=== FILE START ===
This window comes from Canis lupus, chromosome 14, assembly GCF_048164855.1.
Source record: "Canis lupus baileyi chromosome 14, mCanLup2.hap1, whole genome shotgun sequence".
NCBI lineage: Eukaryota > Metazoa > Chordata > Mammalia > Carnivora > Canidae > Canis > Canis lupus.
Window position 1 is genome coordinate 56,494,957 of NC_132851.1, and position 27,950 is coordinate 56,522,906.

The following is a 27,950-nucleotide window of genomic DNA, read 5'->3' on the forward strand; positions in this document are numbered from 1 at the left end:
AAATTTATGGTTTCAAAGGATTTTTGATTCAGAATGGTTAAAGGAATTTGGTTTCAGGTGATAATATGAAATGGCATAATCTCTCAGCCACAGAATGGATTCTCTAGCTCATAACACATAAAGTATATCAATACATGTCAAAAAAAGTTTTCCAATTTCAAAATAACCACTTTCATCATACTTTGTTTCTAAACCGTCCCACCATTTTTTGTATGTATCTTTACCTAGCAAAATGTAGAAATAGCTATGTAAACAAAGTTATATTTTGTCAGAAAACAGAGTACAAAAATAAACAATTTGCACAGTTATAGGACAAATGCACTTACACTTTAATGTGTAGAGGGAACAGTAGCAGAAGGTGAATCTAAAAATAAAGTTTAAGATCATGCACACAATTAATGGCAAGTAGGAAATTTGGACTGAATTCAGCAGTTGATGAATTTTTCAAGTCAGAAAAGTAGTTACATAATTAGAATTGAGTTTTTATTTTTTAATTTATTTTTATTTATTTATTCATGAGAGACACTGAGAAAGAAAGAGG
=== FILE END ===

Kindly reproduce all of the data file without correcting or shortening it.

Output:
This window comes from Canis lupus, chromosome 14, assembly GCF_048164855.1.
Source record: "Canis lupus baileyi chromosome 14, mCanLup2.hap1, whole genome shotgun sequence".
NCBI lineage: Eukaryota > Metazoa > Chordata > Mammalia > Carnivora > Canidae > Canis > Canis lupus.
Window position 1 is genome coordinate 56,494,957 of NC_132851.1, and position 27,950 is coordinate 56,522,906.

The following is a 27,950-nucleotide window of genomic DNA, read 5'->3' on the forward strand; positions in this document are numbered from 1 at the left end:
AAATTTATGGTTTCAAAGGATTTTTGATTCAGAATGGTTAAAGGAATTTGGTTTCAGGTGATAATATGAAATGGCATAATCTCTCAGCCACAGAATGGATTCTCTAGCTCATAACACATAAAGTATATCAATACATGTCAAAAAAAGTTTTCCAATTTCAAAATAACCACTTTCATCATACTTTGTTTCTAAACCGTCCCACCATTTTTTGTATGTATCTTTACCTAGCAAAATGTAGAAATAGCTATGTAAACAAAGTTATATTTTGTCAGAAAACAGAGTACAAAAATAAACAATTTGCACAGTTATAGGACAAATGCACTTACACTTTAATGTGTAGAGGGAACAGTAGCAGAAGGTGAATCTAAAAATAAAGTTTAAGATCATGCACACAATTAATGGCAAGTAGGAAATTTGGACTGAATTCAGCAGTTGATGAATTTTTCAAGTCAGAAAAGTAGTTACATAATTAGAATTGAGTTTTTATTTTTTAATTTATTTTTATTTATTTATTCATGAGAGACACTGAGAAAGAAAGAGG